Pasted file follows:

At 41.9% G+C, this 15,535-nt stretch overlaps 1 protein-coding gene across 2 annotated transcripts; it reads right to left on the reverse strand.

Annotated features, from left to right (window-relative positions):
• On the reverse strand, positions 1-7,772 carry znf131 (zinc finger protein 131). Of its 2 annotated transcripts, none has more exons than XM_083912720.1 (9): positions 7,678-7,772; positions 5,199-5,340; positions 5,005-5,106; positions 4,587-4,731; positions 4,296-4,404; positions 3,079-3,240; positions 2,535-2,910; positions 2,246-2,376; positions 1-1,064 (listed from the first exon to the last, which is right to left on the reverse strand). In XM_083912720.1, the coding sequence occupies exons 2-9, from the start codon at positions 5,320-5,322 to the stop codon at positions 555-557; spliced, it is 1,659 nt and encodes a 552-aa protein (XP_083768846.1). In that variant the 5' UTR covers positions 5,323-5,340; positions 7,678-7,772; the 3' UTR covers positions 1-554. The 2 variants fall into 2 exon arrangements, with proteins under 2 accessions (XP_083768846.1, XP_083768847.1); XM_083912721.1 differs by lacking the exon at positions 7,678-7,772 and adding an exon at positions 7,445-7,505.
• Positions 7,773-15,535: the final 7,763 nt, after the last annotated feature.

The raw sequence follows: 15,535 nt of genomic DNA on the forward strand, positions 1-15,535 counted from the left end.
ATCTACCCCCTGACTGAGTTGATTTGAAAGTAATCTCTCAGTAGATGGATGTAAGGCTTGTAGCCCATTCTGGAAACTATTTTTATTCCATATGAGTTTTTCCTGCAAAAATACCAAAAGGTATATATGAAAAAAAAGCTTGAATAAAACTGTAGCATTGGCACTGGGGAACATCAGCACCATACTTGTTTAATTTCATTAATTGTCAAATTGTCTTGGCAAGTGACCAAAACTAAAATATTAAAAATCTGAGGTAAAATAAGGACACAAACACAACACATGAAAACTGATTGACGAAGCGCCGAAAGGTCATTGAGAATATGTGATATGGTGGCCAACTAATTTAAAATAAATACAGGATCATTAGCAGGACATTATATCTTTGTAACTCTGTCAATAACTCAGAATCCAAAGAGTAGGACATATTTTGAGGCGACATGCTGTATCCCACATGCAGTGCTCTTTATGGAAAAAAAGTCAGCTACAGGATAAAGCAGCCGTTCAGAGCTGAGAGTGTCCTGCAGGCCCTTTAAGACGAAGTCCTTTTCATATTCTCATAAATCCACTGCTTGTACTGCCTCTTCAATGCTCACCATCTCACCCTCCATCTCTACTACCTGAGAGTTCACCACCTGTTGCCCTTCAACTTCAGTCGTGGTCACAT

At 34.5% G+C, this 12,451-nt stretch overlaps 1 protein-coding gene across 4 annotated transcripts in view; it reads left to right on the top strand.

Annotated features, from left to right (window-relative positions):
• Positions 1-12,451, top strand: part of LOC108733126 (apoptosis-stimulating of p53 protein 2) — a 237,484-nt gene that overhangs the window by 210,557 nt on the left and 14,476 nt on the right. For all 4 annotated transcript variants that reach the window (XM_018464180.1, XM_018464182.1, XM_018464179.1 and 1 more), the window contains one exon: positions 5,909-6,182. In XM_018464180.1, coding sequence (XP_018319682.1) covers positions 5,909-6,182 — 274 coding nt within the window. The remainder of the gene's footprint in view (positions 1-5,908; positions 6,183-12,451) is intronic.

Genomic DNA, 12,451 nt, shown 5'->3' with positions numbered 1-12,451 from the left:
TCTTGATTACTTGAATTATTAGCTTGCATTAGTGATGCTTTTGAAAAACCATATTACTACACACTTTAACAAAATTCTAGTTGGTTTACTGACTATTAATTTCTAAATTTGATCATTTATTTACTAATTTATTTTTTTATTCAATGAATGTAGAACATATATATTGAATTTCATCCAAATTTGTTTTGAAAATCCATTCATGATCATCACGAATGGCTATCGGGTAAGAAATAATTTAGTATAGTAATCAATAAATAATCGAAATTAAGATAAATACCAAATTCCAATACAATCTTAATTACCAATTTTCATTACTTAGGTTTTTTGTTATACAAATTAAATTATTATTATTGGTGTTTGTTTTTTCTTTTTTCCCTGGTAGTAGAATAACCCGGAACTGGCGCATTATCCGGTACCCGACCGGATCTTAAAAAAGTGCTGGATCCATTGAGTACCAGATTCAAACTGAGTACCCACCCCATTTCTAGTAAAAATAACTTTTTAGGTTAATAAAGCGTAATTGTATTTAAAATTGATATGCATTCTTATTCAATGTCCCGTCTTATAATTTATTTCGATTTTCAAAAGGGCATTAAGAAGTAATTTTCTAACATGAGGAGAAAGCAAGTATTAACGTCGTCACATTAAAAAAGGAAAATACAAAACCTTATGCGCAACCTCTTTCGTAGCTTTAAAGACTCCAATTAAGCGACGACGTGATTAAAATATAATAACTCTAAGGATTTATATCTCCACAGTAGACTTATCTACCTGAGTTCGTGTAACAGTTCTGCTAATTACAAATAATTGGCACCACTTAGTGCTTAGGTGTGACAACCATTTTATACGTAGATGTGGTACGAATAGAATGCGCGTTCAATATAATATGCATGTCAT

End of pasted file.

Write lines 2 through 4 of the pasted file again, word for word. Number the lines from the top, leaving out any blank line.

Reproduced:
Annotated features, from left to right (window-relative positions):
• On the reverse strand, positions 1-7,772 carry znf131 (zinc finger protein 131). Of its 2 annotated transcripts, none has more exons than XM_083912720.1 (9): positions 7,678-7,772; positions 5,199-5,340; positions 5,005-5,106; positions 4,587-4,731; positions 4,296-4,404; positions 3,079-3,240; positions 2,535-2,910; positions 2,246-2,376; positions 1-1,064 (listed from the first exon to the last, which is right to left on the reverse strand). In XM_083912720.1, the coding sequence occupies exons 2-9, from the start codon at positions 5,320-5,322 to the stop codon at positions 555-557; spliced, it is 1,659 nt and encodes a 552-aa protein (XP_083768846.1). In that variant the 5' UTR covers positions 5,323-5,340; positions 7,678-7,772; the 3' UTR covers positions 1-554. The 2 variants fall into 2 exon arrangements, with proteins under 2 accessions (XP_083768846.1, XP_083768847.1); XM_083912721.1 differs by lacking the exon at positions 7,678-7,772 and adding an exon at positions 7,445-7,505.
• Positions 7,773-15,535: the final 7,763 nt, after the last annotated feature.